Navigating the No-Go: Surface Aversions in Dogs
No one likes something new, scary, or uncertain. Dogs are no different than the rest of us when it comes this mindset. It can, however, make for some frustrating situations when we fail to view the world from our pet’s perspective.
Whether you have an animal who won’t go outside in the wet grass, is terrified of your linoleum, or avoids your living room rug like the plague, surface aversions in dogs can be frustrating. Schertz Animal Hospital is happy to help you understand and navigate them a little better, though.
Why Surface Aversions in Dogs Happen
When it comes to surface aversions in dogs, understanding why they happen is half the battle. Although it might not be apparent to you, there is usually a reason why Fluffy is suddenly scared to go down the steps on the deck or enter the foyer.
Consider a few possibilities:
- Something happened in that location previously that was painful or scary- whether it was a thunderclap or a incidence where the pet slipped, those experiences can stick with them.
- Your pet is scared of something. Put yourself down at your dog’s level and try to discern whether something might be intimidating. Is there a strange noise? Is the area too hot, cold, or uncomfortable in some other way?
- Your pet is unable to navigate due to a change in health status. Decrease in vision or depth perception can make stairs tricky, while orthopedic disease can make slippery surfaces even more difficult. This is particularly common in senior pets.
- It’s a new experience. We are all scared of change. For a rescue dog who has never walked on grass, a pet who has never crossed a bridge, or a dog from Texas who needs to navigate the snow, caution on a new surface is totally normal.
Many times getting to the root of the aversion lends clues as to how to get through it.
Navigating the Issue
Once you have an idea what is at the heart of your pet’s fear of a surface, you can get started working on it. If you can’t quite figure out what the problem is, give us a call so that we can examine your pet and be sure that there are no health issues involved.
Remove anything potentially frightening or offensive from the area so that your pet is comfortable. You should also consider making changes that make the surface easier to navigate. This may mean more clearly marking the edges of steps to aid in depth perception, improving traction with throw rugs or yoga mats, and trimming your pets nails and long hair on the paws to prevent slipping.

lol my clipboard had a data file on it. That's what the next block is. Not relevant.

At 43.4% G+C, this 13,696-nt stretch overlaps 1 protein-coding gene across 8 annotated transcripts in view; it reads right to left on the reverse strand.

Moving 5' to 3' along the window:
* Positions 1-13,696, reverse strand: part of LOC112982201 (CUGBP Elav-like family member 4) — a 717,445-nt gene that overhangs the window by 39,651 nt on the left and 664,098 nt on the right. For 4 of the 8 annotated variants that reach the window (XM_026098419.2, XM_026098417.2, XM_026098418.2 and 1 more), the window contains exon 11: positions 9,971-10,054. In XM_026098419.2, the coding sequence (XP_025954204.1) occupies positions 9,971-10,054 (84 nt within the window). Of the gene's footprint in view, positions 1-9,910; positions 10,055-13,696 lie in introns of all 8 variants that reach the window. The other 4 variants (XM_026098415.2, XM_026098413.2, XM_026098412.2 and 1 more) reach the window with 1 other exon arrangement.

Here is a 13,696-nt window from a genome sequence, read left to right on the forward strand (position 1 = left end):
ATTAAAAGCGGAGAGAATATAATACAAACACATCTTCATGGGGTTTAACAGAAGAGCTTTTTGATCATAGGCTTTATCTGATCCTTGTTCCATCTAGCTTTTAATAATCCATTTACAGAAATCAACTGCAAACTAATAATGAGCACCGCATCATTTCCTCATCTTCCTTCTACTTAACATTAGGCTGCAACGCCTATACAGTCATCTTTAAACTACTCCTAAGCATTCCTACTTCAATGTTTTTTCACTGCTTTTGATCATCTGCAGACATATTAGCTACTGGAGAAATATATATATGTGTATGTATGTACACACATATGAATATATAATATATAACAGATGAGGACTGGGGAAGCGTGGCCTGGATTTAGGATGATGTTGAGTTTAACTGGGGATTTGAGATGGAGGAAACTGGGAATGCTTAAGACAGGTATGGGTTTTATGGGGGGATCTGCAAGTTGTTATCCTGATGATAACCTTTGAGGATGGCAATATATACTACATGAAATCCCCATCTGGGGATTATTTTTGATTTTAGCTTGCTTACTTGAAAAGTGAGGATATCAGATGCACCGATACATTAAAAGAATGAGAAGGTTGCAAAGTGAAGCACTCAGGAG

Once you are sure that there are no physical reasons that your pet is avoiding a surface, you can get started with training.
Positive reinforcement is the best bet when it comes to teaching a pet that there is nothing to fear. Start by rewarding your pet for going near the area. Use praise or a valuable treat or toy in order to start teaching your pet that the averse area has good things to offer. Clicker training is a great way to work on this association as well.
As soon as you have built up a positive association with going near the area, you can begin to up the ante. Encourage your pet to move slowly and carefully into the area. You may toss treats or reward advancements, such as a step in the right direction, if your dog is less willing. Rushing your pet will only increase their anxiety; patience is key!
Most times surface aversions in dogs exist for a good reason, at least in the canine world. By using a little understanding and effort, though, most can be overcome. Please don’t hesitate to contact your team at Schertz for more information.
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Schertz Animal Hospital
Since 1976, Schertz Animal Hospital has offered the greater San Antonio area outstanding pet care. Our state-of-the-art animal hospital in Schertz, TX compliments our stress-free handling and experienced veterinary staff. Make an appointment online or give us a call at (210) 659-0345 today!